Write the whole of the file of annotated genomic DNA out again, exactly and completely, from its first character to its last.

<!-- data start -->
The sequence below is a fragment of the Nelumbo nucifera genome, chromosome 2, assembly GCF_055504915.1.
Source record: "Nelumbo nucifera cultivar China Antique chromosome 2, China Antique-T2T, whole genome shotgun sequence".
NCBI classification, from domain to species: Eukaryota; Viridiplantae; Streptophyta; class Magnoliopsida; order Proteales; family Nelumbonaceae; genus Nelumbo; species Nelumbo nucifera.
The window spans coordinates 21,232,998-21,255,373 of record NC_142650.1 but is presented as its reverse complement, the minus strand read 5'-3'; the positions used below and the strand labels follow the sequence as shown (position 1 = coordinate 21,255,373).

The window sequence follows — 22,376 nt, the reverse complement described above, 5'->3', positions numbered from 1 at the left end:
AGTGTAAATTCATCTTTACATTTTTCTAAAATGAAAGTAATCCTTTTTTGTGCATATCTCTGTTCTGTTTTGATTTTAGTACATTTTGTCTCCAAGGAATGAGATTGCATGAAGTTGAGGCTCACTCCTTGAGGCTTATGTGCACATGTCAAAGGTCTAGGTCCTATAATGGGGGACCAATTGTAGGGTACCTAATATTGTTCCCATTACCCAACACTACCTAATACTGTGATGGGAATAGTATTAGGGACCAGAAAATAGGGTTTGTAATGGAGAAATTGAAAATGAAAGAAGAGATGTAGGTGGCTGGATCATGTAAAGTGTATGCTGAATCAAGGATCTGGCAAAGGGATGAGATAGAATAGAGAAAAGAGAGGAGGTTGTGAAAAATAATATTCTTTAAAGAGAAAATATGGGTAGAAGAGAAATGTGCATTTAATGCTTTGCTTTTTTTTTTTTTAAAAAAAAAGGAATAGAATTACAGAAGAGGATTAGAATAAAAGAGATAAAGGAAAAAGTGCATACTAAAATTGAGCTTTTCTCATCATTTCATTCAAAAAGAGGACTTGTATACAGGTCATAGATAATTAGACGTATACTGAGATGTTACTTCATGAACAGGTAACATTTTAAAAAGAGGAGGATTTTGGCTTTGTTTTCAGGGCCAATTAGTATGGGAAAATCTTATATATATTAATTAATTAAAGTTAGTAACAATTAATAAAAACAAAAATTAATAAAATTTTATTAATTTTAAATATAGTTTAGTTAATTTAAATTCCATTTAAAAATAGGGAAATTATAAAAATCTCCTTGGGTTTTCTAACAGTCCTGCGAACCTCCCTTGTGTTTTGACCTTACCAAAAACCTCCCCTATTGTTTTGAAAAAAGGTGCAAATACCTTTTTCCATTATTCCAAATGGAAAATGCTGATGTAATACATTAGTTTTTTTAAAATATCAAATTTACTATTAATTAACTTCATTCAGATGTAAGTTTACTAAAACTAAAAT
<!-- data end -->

The sequence below is a fragment of the Nelumbo nucifera genome, chromosome 2, assembly GCF_055504915.1.
Source record: "Nelumbo nucifera cultivar China Antique chromosome 2, China Antique-T2T, whole genome shotgun sequence".
NCBI classification, from domain to species: Eukaryota; Viridiplantae; Streptophyta; class Magnoliopsida; order Proteales; family Nelumbonaceae; genus Nelumbo; species Nelumbo nucifera.
The window spans coordinates 21,232,998-21,255,373 of record NC_142650.1 but is presented as its reverse complement, the minus strand read 5'-3'; the positions used below and the strand labels follow the sequence as shown (position 1 = coordinate 21,255,373).

The window sequence follows — 22,376 nt, the reverse complement described above, 5'->3', positions numbered from 1 at the left end:
AGTGTAAATTCATCTTTACATTTTTCTAAAATGAAAGTAATCCTTTTTTGTGCATATCTCTGTTCTGTTTTGATTTTAGTACATTTTGTCTCCAAGGAATGAGATTGCATGAAGTTGAGGCTCACTCCTTGAGGCTTATGTGCACATGTCAAAGGTCTAGGTCCTATAATGGGGGACCAATTGTAGGGTACCTAATATTGTTCCCATTACCCAACACTACCTAATACTGTGATGGGAATAGTATTAGGGACCAGAAAATAGGGTTTGTAATGGAGAAATTGAAAATGAAAGAAGAGATGTAGGTGGCTGGATCATGTAAAGTGTATGCTGAATCAAGGATCTGGCAAAGGGATGAGATAGAATAGAGAAAAGAGAGGAGGTTGTGAAAAATAATATTCTTTAAAGAGAAAATATGGGTAGAAGAGAAATGTGCATTTAATGCTTTGCTTTTTTTTTTTTTAAAAAAAAAGGAATAGAATTACAGAAGAGGATTAGAATAAAAGAGATAAAGGAAAAAGTGCATACTAAAATTGAGCTTTTCTCATCATTTCATTCAAAAAGAGGACTTGTATACAGGTCATAGATAATTAGACGTATACTGAGATGTTACTTCATGAACAGGTAACATTTTAAAAAGAGGAGGATTTTGGCTTTGTTTTCAGGGCCAATTAGTATGGGAAAATCTTATATATATTAATTAATTAAAGTTAGTAACAATTAATAAAAACAAAAATTAATAAAATTTTATTAATTTTAAATATAGTTTAGTTAATTTAAATTCCATTTAAAAATAGGGAAATTATAAAAATCTCCTTGGGTTTTCTAACAGTCCTGCGAACCTCCCTTGTGTTTTGACCTTACCAAAAACCTCCCCTATTGTTTTGAAAAAAGGTGCAAATACCTTTTTCCATTATTCCAAATGGAAAATGCTGATGTAATACATTAGTTTTTTTAAAATATCAAATTTACTATTAATTAACTTCATTCAGATGTAAGTTTACTAAAACTAAAAT